Avian Flu in Indonesia poses threat for travellers

Image Source: abc.net.au

With Indonesia being a preferred destination for Australian Baby Boomers, multiple cases of the avian flu being contracted by humans this year is a worry for travellers. Joanna Letner reports.


REPORTER: 2012 has witnessed a steep climb in the number of baby boomers holidaying in South-East Asia.

New Young Travel has identified Bali in Indonesia as the second most popular destination for Baby-Boomers with the other top 5 comprised of countries in South-East Asia such as Vietnam, Thailand, China and Malaysia.

However, holidaymakers need to be cautious when travelling to this location. At 83%, Indonesia has the world’s highest fatality rate from avian flu and in 2012, Indonesia has seen a return of the deadly strand of the virus that previously plagued the nation. All cases recorded by the World Health Organisation from this year have been fatal.

Lucy Wisniewska, coordinator of Aged Care and Health at CatholicCare, as a Baby Boomer herself has many precautions for holidaymakers her age.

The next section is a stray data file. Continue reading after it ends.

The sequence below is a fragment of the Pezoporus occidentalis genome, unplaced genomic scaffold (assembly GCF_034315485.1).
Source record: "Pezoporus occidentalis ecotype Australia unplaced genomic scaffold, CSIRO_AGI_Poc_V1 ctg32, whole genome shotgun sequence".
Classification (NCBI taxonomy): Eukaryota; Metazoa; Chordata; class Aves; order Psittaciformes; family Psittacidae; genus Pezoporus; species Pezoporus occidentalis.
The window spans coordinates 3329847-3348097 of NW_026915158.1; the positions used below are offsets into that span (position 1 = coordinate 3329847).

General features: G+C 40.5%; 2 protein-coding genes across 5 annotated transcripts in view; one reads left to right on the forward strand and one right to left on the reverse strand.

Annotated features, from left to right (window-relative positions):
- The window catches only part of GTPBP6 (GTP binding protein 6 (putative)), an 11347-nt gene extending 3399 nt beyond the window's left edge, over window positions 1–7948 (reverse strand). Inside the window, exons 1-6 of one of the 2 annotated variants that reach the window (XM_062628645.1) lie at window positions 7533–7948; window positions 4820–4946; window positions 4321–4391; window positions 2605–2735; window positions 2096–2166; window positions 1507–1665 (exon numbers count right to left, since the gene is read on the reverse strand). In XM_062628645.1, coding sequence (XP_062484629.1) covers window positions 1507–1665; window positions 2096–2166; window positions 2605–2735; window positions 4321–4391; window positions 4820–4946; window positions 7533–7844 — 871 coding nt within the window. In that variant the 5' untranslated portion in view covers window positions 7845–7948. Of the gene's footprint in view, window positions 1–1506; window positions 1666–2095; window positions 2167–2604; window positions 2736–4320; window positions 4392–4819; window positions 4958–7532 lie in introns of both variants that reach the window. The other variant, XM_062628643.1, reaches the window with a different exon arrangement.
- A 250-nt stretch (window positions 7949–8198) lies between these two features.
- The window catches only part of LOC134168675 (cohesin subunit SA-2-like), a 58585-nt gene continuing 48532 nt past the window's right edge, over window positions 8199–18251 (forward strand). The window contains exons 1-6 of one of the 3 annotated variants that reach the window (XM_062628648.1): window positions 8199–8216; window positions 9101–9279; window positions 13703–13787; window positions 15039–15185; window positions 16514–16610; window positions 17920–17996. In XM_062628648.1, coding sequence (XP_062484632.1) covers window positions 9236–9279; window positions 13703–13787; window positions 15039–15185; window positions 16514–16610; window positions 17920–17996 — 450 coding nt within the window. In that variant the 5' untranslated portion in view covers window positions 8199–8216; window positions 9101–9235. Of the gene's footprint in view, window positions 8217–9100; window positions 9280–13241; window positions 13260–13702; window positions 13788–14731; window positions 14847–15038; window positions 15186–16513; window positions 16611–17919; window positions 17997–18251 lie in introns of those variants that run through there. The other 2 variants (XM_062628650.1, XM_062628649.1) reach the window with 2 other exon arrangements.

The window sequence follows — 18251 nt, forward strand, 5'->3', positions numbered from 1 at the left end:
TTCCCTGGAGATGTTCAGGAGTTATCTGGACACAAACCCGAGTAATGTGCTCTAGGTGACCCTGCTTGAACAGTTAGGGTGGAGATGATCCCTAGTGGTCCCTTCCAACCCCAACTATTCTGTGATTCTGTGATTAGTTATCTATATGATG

LUCY WISNIEWSKA: Baby Boomers are aware of what’s happening, they have experience but they have a different immune system from young people. So it’s 50/50 because the Baby Boomers are probably more cautious, more prepared, but if they catch a disease over there I think it’s much harder to get rid of because of their age.

REPORTER: While the choice to holiday in Indonesia being so popular is attributed to the low price of accommodation and general everyday costs, Baby Boomers need to remember that they are more susceptible to contracting disease then their younger travelling counterparts.

Back in 2008 the strand identified in Indonesia was of a second generation, according to a Participatory Disease and Response Project by the governments of Indonesia and Japan, and over the past 4 years it is uncertain how far it has developed. This is particularly dangerous because researches believe that the constantly altering virus has the potential to become airborne within as few as 5 generations of mutation.

So to all baby-boomers making the trip, no matter how short your stay, ensure you take all the necessary precautions and double-check with your doctor prior to embarking on your journey.

This is Joanna Letner reporting for Baby Zoomers Magazine.


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